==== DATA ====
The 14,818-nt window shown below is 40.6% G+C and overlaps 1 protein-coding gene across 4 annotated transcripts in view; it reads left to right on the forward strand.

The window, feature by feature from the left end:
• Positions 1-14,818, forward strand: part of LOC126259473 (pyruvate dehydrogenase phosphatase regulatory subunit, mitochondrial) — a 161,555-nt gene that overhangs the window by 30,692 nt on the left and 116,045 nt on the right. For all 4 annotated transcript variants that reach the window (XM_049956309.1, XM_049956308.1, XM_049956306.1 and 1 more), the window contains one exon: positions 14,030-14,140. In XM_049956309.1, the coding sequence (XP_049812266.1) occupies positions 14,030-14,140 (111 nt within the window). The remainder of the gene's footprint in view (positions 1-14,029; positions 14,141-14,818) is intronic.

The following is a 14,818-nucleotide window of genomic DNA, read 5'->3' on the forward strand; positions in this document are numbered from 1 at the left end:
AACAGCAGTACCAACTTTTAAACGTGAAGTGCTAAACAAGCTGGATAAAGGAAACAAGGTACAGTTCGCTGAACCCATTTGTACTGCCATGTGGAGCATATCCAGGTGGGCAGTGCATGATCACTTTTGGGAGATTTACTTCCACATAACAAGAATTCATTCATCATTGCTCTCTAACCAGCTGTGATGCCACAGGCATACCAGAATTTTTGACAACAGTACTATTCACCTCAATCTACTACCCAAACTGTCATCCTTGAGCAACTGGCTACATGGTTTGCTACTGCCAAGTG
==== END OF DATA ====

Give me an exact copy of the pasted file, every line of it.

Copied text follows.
The 14,818-nt window shown below is 40.6% G+C and overlaps 1 protein-coding gene across 4 annotated transcripts in view; it reads left to right on the forward strand.

The window, feature by feature from the left end:
• Positions 1-14,818, forward strand: part of LOC126259473 (pyruvate dehydrogenase phosphatase regulatory subunit, mitochondrial) — a 161,555-nt gene that overhangs the window by 30,692 nt on the left and 116,045 nt on the right. For all 4 annotated transcript variants that reach the window (XM_049956309.1, XM_049956308.1, XM_049956306.1 and 1 more), the window contains one exon: positions 14,030-14,140. In XM_049956309.1, the coding sequence (XP_049812266.1) occupies positions 14,030-14,140 (111 nt within the window). The remainder of the gene's footprint in view (positions 1-14,029; positions 14,141-14,818) is intronic.

The following is a 14,818-nucleotide window of genomic DNA, read 5'->3' on the forward strand; positions in this document are numbered from 1 at the left end:
AACAGCAGTACCAACTTTTAAACGTGAAGTGCTAAACAAGCTGGATAAAGGAAACAAGGTACAGTTCGCTGAACCCATTTGTACTGCCATGTGGAGCATATCCAGGTGGGCAGTGCATGATCACTTTTGGGAGATTTACTTCCACATAACAAGAATTCATTCATCATTGCTCTCTAACCAGCTGTGATGCCACAGGCATACCAGAATTTTTGACAACAGTACTATTCACCTCAATCTACTACCCAAACTGTCATCCTTGAGCAACTGGCTACATGGTTTGCTACTGCCAAGTG